Hindu Mind of Science

Posted November 14, 2012 by Ranbir Singh in Gods of Science and Discovery

In our modernist parlance science and religion are held to be polar opposites. Scientific is equated with being rational, logical and in tune with reason. Religion however is seen as backward, laughable and regressive, as well as totally obscurantist. Yet how does this equate with the fact that many of the scientific strides came from India, a land and civilisation which has endured from ancient times and retains its core spirituality?

The ancient Indus Valley Civilisation dates back 5000 years. Yet the earliest excavations revealed that it must have been developed by a highly complex and intelligent society. Urban centres were planned on a chequerboard pattern with sophisticated drainage and sanitation. The same scientific knowledge was responsible for the reservoir and drainage systems which fed the agricultural base.

Further centuries saw incredible developments in the forging of bronze and iron weapons. Treatment of diseases such as leprosy, cataracts and smallpox. Trigonometric functions were used by the mathematician Aryabhata in the fifth century. The calculus theorem now known as “Rolle’s theorem” was stated by mathematician Bhāskara II, in the twelfth century. It is that to which we now turn.

The Vedic texts treated numbers as sacred and developed highly complex mathematics, especially in geometric constructions. Despite being known today as ‘Arabic’ the decimal number system originated from India. This is one of the most important gifts Hindu civilisation gave to the world. Modern calculations would be unthinkable without this. Key to this is the use of zero, which represents the empty set, nothing, no value.

To us it seems normal but it was an incredible feat of the ancient Hindu mind to realise that ‘nothing’ could be represented. Is it so logical? After all nothing is ‘nothing’? So why represent it? We cannot possible understand this unless we understand the mind which gave rise to the possibility that even ‘nothing’ could be understood in symbolic terms. And to do this that mind had to think both abstractly and delve into deep spiritual consciousness. This means we must revaluate our prognosis that science and spirituality stand at polar opposites of the spectrum in human understanding.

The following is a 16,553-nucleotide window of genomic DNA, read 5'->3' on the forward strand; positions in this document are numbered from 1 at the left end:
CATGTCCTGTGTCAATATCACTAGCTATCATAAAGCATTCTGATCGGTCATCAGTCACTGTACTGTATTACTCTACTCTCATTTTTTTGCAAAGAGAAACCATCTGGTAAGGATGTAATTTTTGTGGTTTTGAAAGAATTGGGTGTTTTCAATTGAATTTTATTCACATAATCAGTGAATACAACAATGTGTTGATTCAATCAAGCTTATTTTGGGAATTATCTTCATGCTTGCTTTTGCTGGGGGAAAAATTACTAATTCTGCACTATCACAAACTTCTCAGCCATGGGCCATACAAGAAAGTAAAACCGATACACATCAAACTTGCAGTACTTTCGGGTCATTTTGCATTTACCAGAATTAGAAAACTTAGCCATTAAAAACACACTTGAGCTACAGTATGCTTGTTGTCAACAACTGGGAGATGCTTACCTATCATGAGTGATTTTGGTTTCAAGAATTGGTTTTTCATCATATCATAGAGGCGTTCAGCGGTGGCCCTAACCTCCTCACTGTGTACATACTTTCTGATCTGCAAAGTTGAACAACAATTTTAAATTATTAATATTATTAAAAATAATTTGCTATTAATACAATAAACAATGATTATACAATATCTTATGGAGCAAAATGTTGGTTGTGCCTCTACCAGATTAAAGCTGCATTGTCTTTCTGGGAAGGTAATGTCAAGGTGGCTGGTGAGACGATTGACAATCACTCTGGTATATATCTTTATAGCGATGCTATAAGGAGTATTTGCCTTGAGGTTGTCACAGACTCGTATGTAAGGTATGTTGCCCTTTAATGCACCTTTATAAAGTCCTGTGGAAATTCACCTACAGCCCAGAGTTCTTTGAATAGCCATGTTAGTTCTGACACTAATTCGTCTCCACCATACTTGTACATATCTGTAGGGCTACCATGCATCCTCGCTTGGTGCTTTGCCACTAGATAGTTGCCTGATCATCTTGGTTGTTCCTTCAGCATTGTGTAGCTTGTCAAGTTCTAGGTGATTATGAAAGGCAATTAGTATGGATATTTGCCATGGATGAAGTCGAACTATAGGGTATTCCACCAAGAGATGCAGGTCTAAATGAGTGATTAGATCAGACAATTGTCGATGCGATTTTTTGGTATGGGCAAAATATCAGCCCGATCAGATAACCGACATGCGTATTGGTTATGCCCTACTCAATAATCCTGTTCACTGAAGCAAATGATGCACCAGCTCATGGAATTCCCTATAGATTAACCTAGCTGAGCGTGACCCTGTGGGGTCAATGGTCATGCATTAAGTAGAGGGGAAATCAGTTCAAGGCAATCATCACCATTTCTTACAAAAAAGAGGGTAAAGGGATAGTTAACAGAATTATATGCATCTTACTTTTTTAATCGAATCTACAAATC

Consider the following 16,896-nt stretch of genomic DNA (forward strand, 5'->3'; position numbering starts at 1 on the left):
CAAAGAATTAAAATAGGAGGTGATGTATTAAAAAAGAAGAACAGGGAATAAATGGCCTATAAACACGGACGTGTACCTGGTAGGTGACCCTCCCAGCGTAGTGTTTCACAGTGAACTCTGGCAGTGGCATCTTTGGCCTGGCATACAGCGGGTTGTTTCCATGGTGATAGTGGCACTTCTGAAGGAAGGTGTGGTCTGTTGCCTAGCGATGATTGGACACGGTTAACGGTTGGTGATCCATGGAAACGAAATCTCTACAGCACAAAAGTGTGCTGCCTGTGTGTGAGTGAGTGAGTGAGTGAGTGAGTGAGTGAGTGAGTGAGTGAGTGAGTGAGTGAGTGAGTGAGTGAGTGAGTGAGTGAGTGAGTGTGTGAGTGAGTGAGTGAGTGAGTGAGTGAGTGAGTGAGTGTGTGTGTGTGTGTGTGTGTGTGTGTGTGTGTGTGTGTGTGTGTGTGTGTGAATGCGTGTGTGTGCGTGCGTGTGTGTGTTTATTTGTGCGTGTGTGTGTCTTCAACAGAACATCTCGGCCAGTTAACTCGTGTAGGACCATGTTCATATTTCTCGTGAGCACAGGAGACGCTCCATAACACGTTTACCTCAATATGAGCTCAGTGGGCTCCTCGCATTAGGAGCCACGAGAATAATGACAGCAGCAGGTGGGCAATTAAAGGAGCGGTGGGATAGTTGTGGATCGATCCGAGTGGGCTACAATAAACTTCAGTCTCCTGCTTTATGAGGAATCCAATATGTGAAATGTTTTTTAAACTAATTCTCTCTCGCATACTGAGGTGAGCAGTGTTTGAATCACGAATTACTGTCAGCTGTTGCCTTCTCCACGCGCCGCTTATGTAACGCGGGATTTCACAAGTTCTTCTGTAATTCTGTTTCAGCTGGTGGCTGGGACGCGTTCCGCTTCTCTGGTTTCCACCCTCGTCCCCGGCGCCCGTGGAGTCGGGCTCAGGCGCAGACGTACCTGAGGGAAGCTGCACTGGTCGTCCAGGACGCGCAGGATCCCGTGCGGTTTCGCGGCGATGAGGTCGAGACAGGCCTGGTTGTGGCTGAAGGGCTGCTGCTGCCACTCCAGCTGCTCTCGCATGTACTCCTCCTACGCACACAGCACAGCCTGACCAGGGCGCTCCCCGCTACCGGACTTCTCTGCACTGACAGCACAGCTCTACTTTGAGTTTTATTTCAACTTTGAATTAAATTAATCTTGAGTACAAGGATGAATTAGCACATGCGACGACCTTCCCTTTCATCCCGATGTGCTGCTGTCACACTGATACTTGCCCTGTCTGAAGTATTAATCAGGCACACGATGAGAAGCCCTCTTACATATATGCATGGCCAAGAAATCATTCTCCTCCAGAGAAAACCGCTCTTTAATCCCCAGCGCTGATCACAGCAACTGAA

What led to ‘nothing’ be represented by the now familiar circular symbol which we call ‘zero’? Only a human mind which could understand the idea of ‘nothingness’. In this state of eternal bliss free from materialistic ties. This can only be achieved by moksha which is escape from the cycle of rebirth which one is fated to endure. If the mind is obsessed by hedonism and materialism it is destined to be tied to the wheel of reincarnation. But to achieve moksha is to be liberated from this.

It is the understanding of moksha which led the ancient Indian mind to understand that the empty set had a value, a very important value, the most profound value. Hence in ancient India the spiritual and scientific worlds were united and never separate. That is why Hindu civilisation has endured while others have perished. That is also why what we deem as western scientific development has at its core the essence of Indian spirituality.

Let us end this by looking at the most obvious example. Computing could not have developed without binary. And binary could not have developed without zero. Here ‘nothing’ as a value is essential. It is in fact so essential that without ‘nothing’ there would have been no computing. Technologically we would have all remained in the dark ages. So we can thank the ancient Hindu mind for showing us the light.

 

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Ranbir Singh

Writer and Lecturer : BA (Honours) History, MA History from School of Oriental and African Studies, University of London : Chair of Hindu Human Rights Group, Have lectured previously at De Montfort University, London School of Economics, Sternberg Centre for Reform Judaism. Contributor to various political and human rights discussion outfits.

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